4. Cancellation rates.

The patient cancellation rate is a metric worth examining in the context of other data, says Oldenburg. For example, has the cancellation rate increased because there’s a six month wait time for an appointment—even for existing patients? Patients may simply cancel their appointment because they find another physician who can accommodate them within a week. In that case, perhaps the practice needs to hire more providers or re-evaluate workflow efficiency to increase patient access. Online scheduling can also help reduce the cancellation rate while also boosting patient engagement, says Oldenburg. That’s because patients can look at all available options when it’s convenient for them—and choose what’s best for their schedule. They can also easily reschedule rather than cancel completely without having to wait on hold for a receptionist.

5. Formal complaints and grievances.

This is a KPI that practices definitely want to monitor and address immediately, says Oldenburg. However, it’s equally important to monitor and address informal complaints, particularly those on social media sites. “Practices tend to think of social media as a broadcast mechanism, but it can also be a listening device,” she adds. Other strategies to glean patient engagement Measuring KPIs is only one way to better understand whether and to what degree patients are engaged with your practice. Consider these additional strategies as well: First, ask patients to complete a post-visit survey.

Oldenburg provides these tips:

Survey patients as soon after their appointment as possible. Don’t let days or weeks go by. “People want to be surveyed while the information is fresh in their minds,” she says.

• Test various methods. This includes automated text message and email surveys as well as post card surveys given to patients as they check out. Patients can simply complete them right there on the spot and then drop them in a secure box. Which method yields the most responses?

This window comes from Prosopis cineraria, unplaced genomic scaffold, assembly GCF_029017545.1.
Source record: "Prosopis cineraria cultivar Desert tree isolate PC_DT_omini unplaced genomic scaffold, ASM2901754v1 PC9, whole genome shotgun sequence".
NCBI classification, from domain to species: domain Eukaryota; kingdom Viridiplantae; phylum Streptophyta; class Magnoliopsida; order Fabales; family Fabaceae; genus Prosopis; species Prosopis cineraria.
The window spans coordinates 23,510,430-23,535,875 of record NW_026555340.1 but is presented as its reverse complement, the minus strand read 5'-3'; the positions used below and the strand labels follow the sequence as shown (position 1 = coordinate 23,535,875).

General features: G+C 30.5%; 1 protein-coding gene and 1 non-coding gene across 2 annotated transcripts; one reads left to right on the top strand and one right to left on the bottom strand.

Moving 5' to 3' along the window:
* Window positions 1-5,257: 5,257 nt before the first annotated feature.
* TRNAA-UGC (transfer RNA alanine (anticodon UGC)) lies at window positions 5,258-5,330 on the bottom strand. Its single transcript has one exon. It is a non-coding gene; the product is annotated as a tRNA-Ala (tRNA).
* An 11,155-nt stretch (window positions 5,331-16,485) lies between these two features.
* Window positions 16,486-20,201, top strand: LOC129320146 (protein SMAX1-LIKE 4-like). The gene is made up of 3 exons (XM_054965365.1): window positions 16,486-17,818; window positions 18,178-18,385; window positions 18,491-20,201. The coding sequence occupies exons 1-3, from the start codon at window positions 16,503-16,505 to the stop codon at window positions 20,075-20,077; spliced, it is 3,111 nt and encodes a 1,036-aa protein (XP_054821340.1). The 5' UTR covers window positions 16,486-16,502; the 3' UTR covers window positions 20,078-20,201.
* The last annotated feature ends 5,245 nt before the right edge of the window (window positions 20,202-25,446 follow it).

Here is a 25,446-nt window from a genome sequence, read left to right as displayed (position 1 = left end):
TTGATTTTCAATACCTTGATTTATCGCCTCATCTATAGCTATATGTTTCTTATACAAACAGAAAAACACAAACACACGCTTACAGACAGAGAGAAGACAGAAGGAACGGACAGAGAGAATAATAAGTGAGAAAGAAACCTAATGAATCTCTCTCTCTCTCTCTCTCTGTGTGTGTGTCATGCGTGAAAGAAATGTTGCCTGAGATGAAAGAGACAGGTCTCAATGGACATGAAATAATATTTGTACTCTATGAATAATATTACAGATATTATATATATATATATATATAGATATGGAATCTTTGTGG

• Ask these questions: How easy was it to make an appointment? How would you describe the quality of care your physician provided? Do you feel as if we adhered to COVID-19-related safety protocols? What can we do to make your care more convenient and seamless? Is there anything else you want us to know? “People want convenience,” says Oldenburg.

"They’ve been telling us that for a long time, we often design our health systems around convenience for the people who work inside of them—not for the actual patients.” Second, ask physicians to ask patients directly about their overall experience. “Having your doctor ask you about your experience is a great loyalty builder,” says Oldenburg.

Practices that pay attention to engagement, safety, and convenience for patients during the pandemic can build a reservoir of loyalty for years to come. For more information to help you boost your patient engagement, visit us here. 

About the Author

Lisa A. Eramo, BA, MA is a freelance writer specializing in health information management, medical coding, and regulatory topics. She began her healthcare career as a...